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How To Boost Your Superannuation With A Lump Sum


Blue piggy bank and calculator

If you’re lucky enough to have received a windfall, perhaps an inheritance or a retrenchment payout, your first decision will be what to do with it.

Assuming you have decided against a shopping splurge, finding the best place to invest a lump sum is all about the effect on your tax bill and how soon you will need access to the funds.


Superannuation is one approach for those interested in investing their lump sum for a longer term because of its tax benefits.


But be aware that while super can be a tax-effective investment, there are limits on how much you can pay into your super without paying extra tax. These are known as contribution caps.


Different types of contributions


There are two types of super contributions you can make – concessional and non-concessional – and contribution caps apply to both.


Concessional contributions are paid into super with pre-tax money, such as the compulsory contributions made by your employer. They are taxed at a rate of 15 per cent.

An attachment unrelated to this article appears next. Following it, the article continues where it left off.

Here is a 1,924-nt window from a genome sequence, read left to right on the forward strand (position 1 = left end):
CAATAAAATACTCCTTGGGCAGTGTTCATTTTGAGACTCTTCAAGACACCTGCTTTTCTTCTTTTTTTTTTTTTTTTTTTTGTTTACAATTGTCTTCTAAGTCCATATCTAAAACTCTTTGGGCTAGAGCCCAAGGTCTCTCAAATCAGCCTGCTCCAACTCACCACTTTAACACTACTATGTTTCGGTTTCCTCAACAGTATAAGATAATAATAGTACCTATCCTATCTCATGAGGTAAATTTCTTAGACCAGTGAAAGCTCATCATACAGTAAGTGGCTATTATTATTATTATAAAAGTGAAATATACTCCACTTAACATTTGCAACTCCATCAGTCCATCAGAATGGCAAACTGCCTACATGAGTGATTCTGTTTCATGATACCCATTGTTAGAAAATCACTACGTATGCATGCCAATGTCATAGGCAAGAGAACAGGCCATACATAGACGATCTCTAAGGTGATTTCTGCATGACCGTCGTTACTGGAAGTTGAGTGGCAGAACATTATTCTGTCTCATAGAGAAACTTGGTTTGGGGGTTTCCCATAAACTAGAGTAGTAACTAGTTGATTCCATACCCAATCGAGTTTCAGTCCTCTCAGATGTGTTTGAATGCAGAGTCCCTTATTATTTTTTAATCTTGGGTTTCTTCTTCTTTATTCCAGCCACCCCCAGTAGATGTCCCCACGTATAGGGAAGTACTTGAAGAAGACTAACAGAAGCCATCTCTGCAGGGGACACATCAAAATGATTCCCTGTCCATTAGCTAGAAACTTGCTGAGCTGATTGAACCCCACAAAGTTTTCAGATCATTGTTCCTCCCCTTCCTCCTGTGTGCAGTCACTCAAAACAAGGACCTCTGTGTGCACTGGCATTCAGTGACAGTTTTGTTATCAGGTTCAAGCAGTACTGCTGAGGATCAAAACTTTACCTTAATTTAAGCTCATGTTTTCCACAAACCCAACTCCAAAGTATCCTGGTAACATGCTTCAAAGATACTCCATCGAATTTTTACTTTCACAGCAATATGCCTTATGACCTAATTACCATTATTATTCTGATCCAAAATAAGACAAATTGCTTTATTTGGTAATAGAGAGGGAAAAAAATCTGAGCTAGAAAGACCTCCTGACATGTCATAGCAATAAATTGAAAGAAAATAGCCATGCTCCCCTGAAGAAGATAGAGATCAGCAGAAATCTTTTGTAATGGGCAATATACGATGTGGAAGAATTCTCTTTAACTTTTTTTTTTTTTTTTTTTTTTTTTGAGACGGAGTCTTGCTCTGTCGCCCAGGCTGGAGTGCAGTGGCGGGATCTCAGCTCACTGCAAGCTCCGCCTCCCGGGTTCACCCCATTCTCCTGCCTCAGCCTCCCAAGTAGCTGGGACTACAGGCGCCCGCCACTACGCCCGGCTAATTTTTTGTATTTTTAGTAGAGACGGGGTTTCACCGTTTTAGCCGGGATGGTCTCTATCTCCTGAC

Non-concessional or after-tax contributions are paid into super with income that has already been taxed. These contributions are not taxed.

So, the tax you pay depends on whether:

  • the contribution was made before or after you paid tax on it

  • you exceed the contribution caps

  • you are a high-income earner (If your income and concessional contributions total more than

$250,000 in a financial year, you may have to pay an extra 15 per cent tax on some or all of your super contributions.)


Investing after-tax income

Many different types of after-tax contributions can be made to your super, including contributions your spouse may make to your fund, contributions from your after-tax income, an inheritance, a redundancy payout or the proceeds of a property sale.

Based on current rules, the annual limit for non-concessional or after-tax contributions is $110,000. You can also bring forward two financial years’ worth of non-concessional contributions and contribute $330,000 at once, but you can’t make any further non-concessional contributions for two financial years. Note that there are certain limitations on these types of contributions.

It is also useful to note that, under certain conditions, there are some types of contributions that do not count towards your cap. These include personal injury payments, downsizer contributions from the proceeds of selling your home and the re-contribution of COVID-19 early release super amounts.